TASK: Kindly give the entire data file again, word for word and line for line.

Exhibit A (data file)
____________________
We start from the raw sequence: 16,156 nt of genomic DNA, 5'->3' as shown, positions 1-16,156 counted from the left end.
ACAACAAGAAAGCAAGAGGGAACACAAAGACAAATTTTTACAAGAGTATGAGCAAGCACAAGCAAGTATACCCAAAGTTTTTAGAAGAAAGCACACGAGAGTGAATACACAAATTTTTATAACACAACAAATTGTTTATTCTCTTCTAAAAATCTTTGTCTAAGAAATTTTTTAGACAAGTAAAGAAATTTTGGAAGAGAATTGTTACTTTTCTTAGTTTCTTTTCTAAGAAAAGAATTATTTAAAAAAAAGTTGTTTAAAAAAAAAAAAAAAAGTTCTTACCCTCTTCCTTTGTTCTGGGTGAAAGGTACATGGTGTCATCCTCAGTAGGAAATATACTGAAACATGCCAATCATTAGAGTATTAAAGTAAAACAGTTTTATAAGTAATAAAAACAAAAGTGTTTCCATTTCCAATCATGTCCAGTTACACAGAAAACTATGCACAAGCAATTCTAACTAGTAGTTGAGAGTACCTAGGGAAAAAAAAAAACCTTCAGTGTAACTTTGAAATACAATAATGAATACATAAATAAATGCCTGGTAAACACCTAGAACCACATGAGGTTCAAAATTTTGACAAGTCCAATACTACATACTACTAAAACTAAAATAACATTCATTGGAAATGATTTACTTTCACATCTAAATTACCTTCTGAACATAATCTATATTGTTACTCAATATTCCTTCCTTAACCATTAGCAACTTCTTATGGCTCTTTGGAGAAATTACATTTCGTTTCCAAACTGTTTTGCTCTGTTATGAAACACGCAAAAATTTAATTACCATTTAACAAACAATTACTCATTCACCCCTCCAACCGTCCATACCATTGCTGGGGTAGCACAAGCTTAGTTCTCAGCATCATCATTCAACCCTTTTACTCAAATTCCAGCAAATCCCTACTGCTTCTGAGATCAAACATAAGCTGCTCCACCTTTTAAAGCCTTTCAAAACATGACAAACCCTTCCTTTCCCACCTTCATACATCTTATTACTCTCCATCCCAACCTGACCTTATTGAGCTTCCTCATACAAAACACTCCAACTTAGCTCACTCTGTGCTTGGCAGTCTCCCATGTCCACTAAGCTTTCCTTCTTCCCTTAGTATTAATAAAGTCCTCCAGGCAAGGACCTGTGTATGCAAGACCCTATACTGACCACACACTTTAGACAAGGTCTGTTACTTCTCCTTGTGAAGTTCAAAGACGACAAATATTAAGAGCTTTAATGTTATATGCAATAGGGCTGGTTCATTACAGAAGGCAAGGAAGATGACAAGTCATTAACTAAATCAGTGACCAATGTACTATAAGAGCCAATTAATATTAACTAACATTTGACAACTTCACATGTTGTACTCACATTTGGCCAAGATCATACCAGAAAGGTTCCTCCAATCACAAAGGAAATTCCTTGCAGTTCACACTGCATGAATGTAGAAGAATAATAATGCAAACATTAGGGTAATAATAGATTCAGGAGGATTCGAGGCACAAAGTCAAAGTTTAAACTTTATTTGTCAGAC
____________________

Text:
We start from the raw sequence: 16,156 nt of genomic DNA, 5'->3' as shown, positions 1-16,156 counted from the left end.
ACAACAAGAAAGCAAGAGGGAACACAAAGACAAATTTTTACAAGAGTATGAGCAAGCACAAGCAAGTATACCCAAAGTTTTTAGAAGAAAGCACACGAGAGTGAATACACAAATTTTTATAACACAACAAATTGTTTATTCTCTTCTAAAAATCTTTGTCTAAGAAATTTTTTAGACAAGTAAAGAAATTTTGGAAGAGAATTGTTACTTTTCTTAGTTTCTTTTCTAAGAAAAGAATTATTTAAAAAAAAGTTGTTTAAAAAAAAAAAAAAAAGTTCTTACCCTCTTCCTTTGTTCTGGGTGAAAGGTACATGGTGTCATCCTCAGTAGGAAATATACTGAAACATGCCAATCATTAGAGTATTAAAGTAAAACAGTTTTATAAGTAATAAAAACAAAAGTGTTTCCATTTCCAATCATGTCCAGTTACACAGAAAACTATGCACAAGCAATTCTAACTAGTAGTTGAGAGTACCTAGGGAAAAAAAAAAACCTTCAGTGTAACTTTGAAATACAATAATGAATACATAAATAAATGCCTGGTAAACACCTAGAACCACATGAGGTTCAAAATTTTGACAAGTCCAATACTACATACTACTAAAACTAAAATAACATTCATTGGAAATGATTTACTTTCACATCTAAATTACCTTCTGAACATAATCTATATTGTTACTCAATATTCCTTCCTTAACCATTAGCAACTTCTTATGGCTCTTTGGAGAAATTACATTTCGTTTCCAAACTGTTTTGCTCTGTTATGAAACACGCAAAAATTTAATTACCATTTAACAAACAATTACTCATTCACCCCTCCAACCGTCCATACCATTGCTGGGGTAGCACAAGCTTAGTTCTCAGCATCATCATTCAACCCTTTTACTCAAATTCCAGCAAATCCCTACTGCTTCTGAGATCAAACATAAGCTGCTCCACCTTTTAAAGCCTTTCAAAACATGACAAACCCTTCCTTTCCCACCTTCATACATCTTATTACTCTCCATCCCAACCTGACCTTATTGAGCTTCCTCATACAAAACACTCCAACTTAGCTCACTCTGTGCTTGGCAGTCTCCCATGTCCACTAAGCTTTCCTTCTTCCCTTAGTATTAATAAAGTCCTCCAGGCAAGGACCTGTGTATGCAAGACCCTATACTGACCACACACTTTAGACAAGGTCTGTTACTTCTCCTTGTGAAGTTCAAAGACGACAAATATTAAGAGCTTTAATGTTATATGCAATAGGGCTGGTTCATTACAGAAGGCAAGGAAGATGACAAGTCATTAACTAAATCAGTGACCAATGTACTATAAGAGCCAATTAATATTAACTAACATTTGACAACTTCACATGTTGTACTCACATTTGGCCAAGATCATACCAGAAAGGTTCCTCCAATCACAAAGGAAATTCCTTGCAGTTCACACTGCATGAATGTAGAAGAATAATAATGCAAACATTAGGGTAATAATAGATTCAGGAGGATTCGAGGCACAAAGTCAAAGTTTAAACTTTATTTGTCAGAC